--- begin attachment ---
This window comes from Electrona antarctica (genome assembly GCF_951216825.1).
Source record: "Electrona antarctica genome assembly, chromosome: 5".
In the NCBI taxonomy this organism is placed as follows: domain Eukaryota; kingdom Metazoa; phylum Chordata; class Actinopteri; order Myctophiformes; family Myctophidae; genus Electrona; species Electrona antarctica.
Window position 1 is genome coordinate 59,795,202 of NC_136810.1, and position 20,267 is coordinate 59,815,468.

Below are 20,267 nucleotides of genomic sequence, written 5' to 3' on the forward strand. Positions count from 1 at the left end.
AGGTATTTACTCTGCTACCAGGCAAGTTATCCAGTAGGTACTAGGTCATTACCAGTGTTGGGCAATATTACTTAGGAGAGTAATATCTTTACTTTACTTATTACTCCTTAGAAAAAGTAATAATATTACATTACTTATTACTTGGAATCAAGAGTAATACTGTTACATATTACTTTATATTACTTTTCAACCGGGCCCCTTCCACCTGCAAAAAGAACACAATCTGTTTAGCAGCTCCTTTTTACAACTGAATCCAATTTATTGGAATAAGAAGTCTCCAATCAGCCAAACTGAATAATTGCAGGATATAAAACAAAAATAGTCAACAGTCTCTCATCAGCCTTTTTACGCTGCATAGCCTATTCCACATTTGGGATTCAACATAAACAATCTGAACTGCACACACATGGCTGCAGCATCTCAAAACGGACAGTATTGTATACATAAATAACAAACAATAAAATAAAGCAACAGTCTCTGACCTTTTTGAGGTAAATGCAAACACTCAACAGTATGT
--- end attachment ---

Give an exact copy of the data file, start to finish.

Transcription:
This window comes from Electrona antarctica (genome assembly GCF_951216825.1).
Source record: "Electrona antarctica genome assembly, chromosome: 5".
In the NCBI taxonomy this organism is placed as follows: domain Eukaryota; kingdom Metazoa; phylum Chordata; class Actinopteri; order Myctophiformes; family Myctophidae; genus Electrona; species Electrona antarctica.
Window position 1 is genome coordinate 59,795,202 of NC_136810.1, and position 20,267 is coordinate 59,815,468.

Below are 20,267 nucleotides of genomic sequence, written 5' to 3' on the forward strand. Positions count from 1 at the left end.
AGGTATTTACTCTGCTACCAGGCAAGTTATCCAGTAGGTACTAGGTCATTACCAGTGTTGGGCAATATTACTTAGGAGAGTAATATCTTTACTTTACTTATTACTCCTTAGAAAAAGTAATAATATTACATTACTTATTACTTGGAATCAAGAGTAATACTGTTACATATTACTTTATATTACTTTTCAACCGGGCCCCTTCCACCTGCAAAAAGAACACAATCTGTTTAGCAGCTCCTTTTTACAACTGAATCCAATTTATTGGAATAAGAAGTCTCCAATCAGCCAAACTGAATAATTGCAGGATATAAAACAAAAATAGTCAACAGTCTCTCATCAGCCTTTTTACGCTGCATAGCCTATTCCACATTTGGGATTCAACATAAACAATCTGAACTGCACACACATGGCTGCAGCATCTCAAAACGGACAGTATTGTATACATAAATAACAAACAATAAAATAAAGCAACAGTCTCTGACCTTTTTGAGGTAAATGCAAACACTCAACAGTATGT